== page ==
ZPXInstaller doesn’t uninstall, a process which is a total nightmare (because it needs to be done manually, and often the Panel has scattered its files into several obscure bits of Windows) — but if you need to make a start on uninstalling then you’re likely to find your installed panels and bits-of-panels in folders at:

C:\Program Files (x86)\Common Files\Adobe\CEP\extensions\..
or
C:\Program Files\Common Files\Adobe\CEP\extensions\..
or
C:\Users\YOURUSERNAME\AppData\Roaming\Adobe\..

The intrepid Photoshop panel-hunter on the Web probably also needs to know that in 2017 it’s wise to avoid older Panels that require Adobe Flash to work, especially if they auto-update. Newer ones are made in the much-safer combination of JavaScript and HTML.


2. $. Coolorus Colour Wheel 2.5 gives you a Photoshop colour picker modelled after the best, namely the one which is found in Corel Painter.


3. $. Brusherator 1.3. A beautiful little panel on which you can store a custom arrangement of Brushes. 1.2 also added the ability to have Actions on your panel as tiny buttons, which makes it even more useful.

After install, it’s not the easiest of tools to figure out. In fact, let’s be frank: it’s a bastard. It uses odd metaphors like ‘shelves’ and suchlike, has no tool-tips on its control buttons, and has a manual that needs a clearer re-write. Swop brush sets in Photoshop Brushes, and suddenly it “can’t find” the brush you placed on its Panel. The other main problem, common to all Panels it seems, is that its dialog windows don’t respect dual monitor use (they show up on the other monitor, for instance). But Brusherator is however unique and vital, once you discover how to fully use it and get it set up. Which may take a day of your time, frankly. The first step to Brusherator sanity seems to be to make sure that you always have all your Photoshop Brush sets loaded at once, in the Photoshop brushes library — or Brusherator will “loose” brushes as you swop out brush sets. The second is for those on a pen monitor to understand how vital it is to use your main monitor + mouse (with the vital right-click) to set this up on the main monitor first, because trying to set it up with a pen + second monitor is very frustrating,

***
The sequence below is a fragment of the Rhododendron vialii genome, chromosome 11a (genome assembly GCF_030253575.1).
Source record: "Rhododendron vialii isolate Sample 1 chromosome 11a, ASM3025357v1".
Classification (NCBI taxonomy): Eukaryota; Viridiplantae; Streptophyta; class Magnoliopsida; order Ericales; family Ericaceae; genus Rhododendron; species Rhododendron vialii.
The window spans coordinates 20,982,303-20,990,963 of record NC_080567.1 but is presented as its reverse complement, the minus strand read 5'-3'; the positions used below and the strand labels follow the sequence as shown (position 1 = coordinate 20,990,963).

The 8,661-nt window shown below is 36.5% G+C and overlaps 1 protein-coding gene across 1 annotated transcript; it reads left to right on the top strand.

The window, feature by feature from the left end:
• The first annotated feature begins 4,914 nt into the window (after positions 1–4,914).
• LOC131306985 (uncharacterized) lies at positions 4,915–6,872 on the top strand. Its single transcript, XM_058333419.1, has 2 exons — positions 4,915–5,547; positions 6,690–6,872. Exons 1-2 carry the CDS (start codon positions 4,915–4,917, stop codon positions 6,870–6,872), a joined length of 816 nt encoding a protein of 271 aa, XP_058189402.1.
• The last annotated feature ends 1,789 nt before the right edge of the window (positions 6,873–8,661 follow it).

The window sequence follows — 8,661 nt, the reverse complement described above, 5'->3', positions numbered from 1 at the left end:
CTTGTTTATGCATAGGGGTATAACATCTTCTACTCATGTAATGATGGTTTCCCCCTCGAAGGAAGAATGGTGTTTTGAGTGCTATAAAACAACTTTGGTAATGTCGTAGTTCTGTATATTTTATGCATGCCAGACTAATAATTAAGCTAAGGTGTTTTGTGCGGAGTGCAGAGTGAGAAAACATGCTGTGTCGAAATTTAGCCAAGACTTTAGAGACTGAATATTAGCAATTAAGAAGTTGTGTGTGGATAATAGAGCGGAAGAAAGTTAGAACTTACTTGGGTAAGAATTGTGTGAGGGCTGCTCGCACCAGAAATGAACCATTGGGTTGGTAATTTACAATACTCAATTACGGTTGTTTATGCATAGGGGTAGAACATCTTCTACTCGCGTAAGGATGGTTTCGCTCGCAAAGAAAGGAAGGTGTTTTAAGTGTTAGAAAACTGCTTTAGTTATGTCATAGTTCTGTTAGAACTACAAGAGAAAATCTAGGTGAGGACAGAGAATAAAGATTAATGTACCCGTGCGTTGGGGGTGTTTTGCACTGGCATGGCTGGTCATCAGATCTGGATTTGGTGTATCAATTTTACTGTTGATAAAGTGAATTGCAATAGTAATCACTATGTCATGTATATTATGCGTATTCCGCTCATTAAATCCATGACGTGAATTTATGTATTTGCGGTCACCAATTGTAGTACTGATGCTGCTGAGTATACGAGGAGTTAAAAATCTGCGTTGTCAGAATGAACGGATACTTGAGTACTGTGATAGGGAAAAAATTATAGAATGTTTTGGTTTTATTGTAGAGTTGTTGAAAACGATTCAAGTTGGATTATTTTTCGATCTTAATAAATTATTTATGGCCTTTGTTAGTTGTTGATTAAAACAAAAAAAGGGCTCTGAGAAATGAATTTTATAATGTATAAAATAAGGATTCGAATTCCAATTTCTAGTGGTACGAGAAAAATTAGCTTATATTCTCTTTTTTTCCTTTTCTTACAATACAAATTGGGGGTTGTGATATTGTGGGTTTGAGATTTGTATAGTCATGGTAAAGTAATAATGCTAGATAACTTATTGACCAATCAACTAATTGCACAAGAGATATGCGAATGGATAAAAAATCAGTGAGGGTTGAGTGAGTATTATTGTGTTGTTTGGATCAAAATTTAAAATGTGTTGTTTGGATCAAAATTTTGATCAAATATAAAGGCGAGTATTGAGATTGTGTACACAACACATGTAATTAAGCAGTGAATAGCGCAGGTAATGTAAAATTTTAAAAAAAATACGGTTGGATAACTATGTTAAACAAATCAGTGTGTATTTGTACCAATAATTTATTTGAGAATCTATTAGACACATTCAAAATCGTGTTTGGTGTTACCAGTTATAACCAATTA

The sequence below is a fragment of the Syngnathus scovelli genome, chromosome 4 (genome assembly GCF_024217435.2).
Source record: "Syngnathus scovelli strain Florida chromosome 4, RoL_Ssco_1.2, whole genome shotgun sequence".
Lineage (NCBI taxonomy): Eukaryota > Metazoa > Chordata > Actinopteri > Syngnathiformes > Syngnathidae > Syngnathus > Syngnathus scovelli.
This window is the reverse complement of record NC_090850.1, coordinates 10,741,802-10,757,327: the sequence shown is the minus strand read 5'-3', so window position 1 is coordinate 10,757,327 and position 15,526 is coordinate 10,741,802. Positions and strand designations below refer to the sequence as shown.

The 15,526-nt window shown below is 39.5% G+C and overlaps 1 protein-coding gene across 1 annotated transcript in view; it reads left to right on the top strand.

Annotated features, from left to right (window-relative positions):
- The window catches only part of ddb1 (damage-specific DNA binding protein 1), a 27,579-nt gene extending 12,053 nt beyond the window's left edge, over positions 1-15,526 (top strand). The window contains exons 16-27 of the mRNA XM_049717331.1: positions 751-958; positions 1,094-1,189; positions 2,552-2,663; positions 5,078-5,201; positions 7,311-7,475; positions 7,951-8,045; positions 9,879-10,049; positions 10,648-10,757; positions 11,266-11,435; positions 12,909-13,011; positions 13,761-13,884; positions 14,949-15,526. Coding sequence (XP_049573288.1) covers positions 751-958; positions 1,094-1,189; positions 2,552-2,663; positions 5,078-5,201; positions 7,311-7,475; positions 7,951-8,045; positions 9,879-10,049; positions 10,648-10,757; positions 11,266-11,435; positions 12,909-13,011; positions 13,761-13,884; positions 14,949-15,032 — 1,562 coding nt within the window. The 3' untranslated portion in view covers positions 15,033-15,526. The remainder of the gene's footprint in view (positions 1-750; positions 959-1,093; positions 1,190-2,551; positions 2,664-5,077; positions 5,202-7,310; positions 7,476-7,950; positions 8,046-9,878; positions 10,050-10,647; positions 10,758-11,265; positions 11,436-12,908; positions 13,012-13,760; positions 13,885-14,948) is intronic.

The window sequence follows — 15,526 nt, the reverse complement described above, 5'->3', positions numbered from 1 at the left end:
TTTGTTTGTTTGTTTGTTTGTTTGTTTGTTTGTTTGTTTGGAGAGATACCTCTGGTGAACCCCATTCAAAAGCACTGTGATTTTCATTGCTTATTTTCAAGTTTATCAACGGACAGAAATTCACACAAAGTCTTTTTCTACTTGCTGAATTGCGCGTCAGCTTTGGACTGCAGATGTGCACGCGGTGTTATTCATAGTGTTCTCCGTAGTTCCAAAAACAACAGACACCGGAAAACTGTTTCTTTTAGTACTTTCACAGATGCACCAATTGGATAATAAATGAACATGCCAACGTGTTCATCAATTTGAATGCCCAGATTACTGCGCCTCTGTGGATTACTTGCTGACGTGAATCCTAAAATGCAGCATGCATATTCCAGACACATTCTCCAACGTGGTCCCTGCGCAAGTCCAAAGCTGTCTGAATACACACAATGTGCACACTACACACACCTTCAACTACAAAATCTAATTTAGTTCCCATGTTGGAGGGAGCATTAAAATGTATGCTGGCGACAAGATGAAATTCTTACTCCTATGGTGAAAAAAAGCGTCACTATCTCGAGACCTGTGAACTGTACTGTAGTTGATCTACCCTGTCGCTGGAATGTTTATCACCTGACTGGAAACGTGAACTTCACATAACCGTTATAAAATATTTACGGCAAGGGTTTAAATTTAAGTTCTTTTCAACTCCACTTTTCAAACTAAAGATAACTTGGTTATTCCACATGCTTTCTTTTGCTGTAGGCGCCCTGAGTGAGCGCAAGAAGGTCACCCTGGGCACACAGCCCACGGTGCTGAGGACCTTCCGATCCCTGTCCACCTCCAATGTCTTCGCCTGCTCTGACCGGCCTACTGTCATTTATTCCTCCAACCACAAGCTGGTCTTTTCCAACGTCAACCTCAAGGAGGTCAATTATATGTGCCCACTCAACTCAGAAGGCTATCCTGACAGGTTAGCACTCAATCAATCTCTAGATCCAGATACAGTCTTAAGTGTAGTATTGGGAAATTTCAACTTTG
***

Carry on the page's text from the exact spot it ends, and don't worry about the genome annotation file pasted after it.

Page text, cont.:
4. $. Lazy Nezumi Pro provides a real-time brush-smoothing engine for Photoshop, like you have in Sketchbook Pro and Manga Studio and other software. It’s robust and quite simple, though the developer over-explains it on the landing page and makes it look scary due to all the settings and sliders. It’s actually mostly controlled by a handful of drop-down presets.

It’s very light on your PC system resources, too. Not all brushes play nicely with it. If you beloved inking brush (Kyle’s ‘Mister Natural’ springs to mind, though it’s nearly impossible to find after install — turns out it isn’t under Brushes at all, but over on the Tool Presets panel) isn’t doing the business, just remember that you probably need to turn off Lazy Nezumi for a moment.